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Origin of Kings Players’ Nicknames Revealed

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Origin of Kings Players’ Nicknames Revealed

Get unique insight from Fredette, Thompson, Cousins, Evans and more as they dish on the many monikers bestowed upon them by family, friends and fans.

From Lionel “L-Train” Simmons to Michael “The Animal” Smith, the Sacramento Kings have had a variety of memorable and fitting nicknames throughout the team’s history – oftentimes the monikers serve as creative descriptions of the players’ talents and embody their on-court personalities.

In fact, many players, such as Anthony “Spud” Webb and James “Jimmer” Fredette, are almost exclusively referred to by their well-known sobriquets as opposed to their given names.

“’Jimmer’ originated from my mom,” says Fredette, revealing he is rarely called by his birth name. “Every once in a while just for fun (I’ll be referred to as James), but not by anybody who does it seriously.”

Over the years, Fredette’s older brother, T.J., also coined several humorous and unique monikers for the Sacramento rookie.

“I used to have a nickname called ‘Cheeks,’ because I had really big cheeks when I was younger, and ‘Clemenza,’ who is a character from ‘The Godfather,’” discloses No. 7.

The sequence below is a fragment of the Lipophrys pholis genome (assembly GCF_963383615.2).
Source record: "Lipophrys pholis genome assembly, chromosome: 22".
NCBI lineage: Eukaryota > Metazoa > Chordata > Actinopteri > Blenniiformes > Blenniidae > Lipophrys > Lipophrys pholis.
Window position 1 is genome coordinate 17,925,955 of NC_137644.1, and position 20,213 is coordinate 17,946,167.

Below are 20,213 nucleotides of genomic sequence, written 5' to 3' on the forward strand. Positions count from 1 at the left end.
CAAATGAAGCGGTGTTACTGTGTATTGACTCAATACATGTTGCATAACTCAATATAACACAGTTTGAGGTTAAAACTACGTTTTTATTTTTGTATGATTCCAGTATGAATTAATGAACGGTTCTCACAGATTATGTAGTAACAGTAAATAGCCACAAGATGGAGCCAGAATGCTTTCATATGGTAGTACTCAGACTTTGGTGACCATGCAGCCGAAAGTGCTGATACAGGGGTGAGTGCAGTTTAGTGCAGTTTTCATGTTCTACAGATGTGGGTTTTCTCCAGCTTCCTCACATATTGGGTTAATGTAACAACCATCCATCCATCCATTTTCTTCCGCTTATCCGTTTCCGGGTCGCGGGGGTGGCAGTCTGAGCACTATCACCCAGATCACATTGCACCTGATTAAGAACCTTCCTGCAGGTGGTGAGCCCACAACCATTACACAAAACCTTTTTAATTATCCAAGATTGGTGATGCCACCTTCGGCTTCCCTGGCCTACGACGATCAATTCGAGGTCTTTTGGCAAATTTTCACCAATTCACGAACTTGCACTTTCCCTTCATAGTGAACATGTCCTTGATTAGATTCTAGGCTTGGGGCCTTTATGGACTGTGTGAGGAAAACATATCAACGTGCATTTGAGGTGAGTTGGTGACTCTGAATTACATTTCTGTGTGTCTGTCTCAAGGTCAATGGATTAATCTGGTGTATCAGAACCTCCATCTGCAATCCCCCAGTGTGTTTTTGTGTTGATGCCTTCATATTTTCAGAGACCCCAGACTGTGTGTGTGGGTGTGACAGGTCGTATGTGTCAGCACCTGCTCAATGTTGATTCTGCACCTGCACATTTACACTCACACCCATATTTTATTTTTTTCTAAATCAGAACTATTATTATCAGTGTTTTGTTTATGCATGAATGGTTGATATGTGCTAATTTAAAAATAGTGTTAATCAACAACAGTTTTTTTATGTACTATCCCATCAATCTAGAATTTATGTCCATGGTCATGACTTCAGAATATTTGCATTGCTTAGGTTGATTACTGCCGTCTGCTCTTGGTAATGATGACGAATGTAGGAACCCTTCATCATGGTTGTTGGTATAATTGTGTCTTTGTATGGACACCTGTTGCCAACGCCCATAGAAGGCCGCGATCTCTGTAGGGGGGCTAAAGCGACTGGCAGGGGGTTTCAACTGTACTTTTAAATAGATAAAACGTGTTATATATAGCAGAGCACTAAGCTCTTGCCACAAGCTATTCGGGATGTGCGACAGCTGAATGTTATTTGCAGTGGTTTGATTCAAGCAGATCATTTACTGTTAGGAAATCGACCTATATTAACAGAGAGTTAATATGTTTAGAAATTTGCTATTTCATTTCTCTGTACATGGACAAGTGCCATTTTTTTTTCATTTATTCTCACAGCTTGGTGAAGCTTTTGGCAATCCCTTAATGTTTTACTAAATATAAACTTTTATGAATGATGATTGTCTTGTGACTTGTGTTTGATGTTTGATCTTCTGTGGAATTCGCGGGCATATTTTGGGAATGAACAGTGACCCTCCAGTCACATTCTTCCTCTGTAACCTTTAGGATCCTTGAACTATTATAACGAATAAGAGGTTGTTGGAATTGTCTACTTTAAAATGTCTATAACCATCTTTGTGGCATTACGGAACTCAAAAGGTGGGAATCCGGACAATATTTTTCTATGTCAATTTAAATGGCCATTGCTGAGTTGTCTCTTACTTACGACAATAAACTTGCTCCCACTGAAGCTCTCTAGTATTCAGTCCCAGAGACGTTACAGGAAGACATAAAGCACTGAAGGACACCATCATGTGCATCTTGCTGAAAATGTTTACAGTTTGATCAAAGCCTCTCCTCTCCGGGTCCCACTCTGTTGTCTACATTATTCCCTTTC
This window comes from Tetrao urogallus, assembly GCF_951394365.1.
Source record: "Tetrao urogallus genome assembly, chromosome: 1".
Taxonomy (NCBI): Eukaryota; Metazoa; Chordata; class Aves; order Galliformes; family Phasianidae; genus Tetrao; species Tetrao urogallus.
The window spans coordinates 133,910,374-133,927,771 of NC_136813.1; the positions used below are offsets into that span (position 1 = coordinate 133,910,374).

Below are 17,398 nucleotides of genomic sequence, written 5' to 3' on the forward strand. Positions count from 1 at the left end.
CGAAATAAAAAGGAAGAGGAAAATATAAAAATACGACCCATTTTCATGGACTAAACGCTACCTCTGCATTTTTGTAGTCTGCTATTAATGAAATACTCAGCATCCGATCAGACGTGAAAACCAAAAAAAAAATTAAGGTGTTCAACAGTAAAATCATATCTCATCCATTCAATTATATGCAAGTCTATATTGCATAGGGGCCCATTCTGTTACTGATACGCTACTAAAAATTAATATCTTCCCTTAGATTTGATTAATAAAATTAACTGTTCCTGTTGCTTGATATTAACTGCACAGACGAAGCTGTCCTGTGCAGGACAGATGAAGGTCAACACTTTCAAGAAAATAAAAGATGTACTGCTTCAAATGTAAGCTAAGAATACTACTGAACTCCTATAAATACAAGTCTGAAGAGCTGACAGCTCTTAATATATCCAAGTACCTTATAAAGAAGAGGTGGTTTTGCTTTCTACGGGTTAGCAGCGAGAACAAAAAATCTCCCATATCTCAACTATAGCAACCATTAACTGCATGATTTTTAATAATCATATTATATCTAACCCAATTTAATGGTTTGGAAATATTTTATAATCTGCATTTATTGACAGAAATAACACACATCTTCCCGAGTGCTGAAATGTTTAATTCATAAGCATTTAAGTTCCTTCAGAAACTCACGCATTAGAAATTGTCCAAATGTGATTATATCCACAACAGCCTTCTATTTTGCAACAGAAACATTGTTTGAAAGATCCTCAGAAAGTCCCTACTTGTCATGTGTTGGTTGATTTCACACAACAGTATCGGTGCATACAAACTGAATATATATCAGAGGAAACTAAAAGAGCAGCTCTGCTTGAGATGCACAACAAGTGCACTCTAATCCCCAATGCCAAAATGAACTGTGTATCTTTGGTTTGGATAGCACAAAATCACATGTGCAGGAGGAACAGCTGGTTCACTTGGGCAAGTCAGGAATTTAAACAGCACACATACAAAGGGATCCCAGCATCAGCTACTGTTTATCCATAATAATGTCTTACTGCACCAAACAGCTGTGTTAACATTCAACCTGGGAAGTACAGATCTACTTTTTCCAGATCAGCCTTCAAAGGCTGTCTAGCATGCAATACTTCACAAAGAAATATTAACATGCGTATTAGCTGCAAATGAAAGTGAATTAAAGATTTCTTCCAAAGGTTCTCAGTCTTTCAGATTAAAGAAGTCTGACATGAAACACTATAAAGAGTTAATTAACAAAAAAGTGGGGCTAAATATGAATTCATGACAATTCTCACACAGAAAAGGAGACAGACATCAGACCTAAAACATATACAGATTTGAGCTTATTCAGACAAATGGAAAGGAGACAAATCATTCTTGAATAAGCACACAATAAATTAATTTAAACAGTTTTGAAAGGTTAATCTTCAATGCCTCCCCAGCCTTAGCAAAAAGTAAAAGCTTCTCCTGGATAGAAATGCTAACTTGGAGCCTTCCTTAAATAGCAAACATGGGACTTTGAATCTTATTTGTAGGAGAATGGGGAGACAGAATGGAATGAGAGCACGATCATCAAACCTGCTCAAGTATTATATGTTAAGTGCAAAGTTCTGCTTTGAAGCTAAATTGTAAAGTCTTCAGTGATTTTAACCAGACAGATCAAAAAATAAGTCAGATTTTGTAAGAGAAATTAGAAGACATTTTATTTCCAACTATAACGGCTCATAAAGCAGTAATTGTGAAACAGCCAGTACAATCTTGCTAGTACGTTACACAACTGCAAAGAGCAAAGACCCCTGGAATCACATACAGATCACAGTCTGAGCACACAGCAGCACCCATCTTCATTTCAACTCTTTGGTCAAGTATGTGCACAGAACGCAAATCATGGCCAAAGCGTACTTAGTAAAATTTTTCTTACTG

During his first NBA season, Tyreke Evans had his two most popular nicknames – “Reke Havoc” and “Too Easy” – custom designed on the rims of two of his cars.

“The way I play, I earned the name ‘Reke Havoc’ from Rucker Park when I went out there,” explains Evans. “A lot of people go with that in the League.”

Donté Greene, however, divulges a less publicized alias for the former Rookie of the Year award-winner, which instead references Evans’ dining habits.

“Tyreke, we call him ‘Ty-eats Evans’ – he eats a lot,” tells No. 20.

While Greene says his teammates simply refer to him as “Taé,” a shortened version of his first name, he has also created several unforgettable nicknames for himself on his popular online show.

“I did a little skit on my ‘Donté Greene Show,’ and one of the characters was called ‘Buckets,’” he says. “I have a few names – ‘Buckets,’ ‘Doratio Cane’ – (by which) the fans call me.’

Coincidentally, “Buckets” happens to be one of the many fan-derived monikers bestowed upon sharpshooter Marcus Thornton, who has appreciated every one of his imaginative handles.

“I like all of them,” says Thornton. “I like ‘The Bayou Bomber’ one. I guess since I’m from the South, I’m ‘The Bayou Bomber’ – that’s the one I go with.”

The nicknames for No. 23, which have invariably transcended the test of time, have all revolved around his propensity for delivering key baskets with the game on the line.

“My teammates (have) basically called me (by nicknames) all meaning the same things – ‘Big Shot’ and ‘Clutch,’” he says. “Anytime you have a name like that, it’s always big.”

Much like Thornton, rookie guard Isaiah Thomas, who ranks among the League leaders in crunch time scoring, has been nicknamed “Mr. Fourth Quarter” and “IT Department” by his supporters.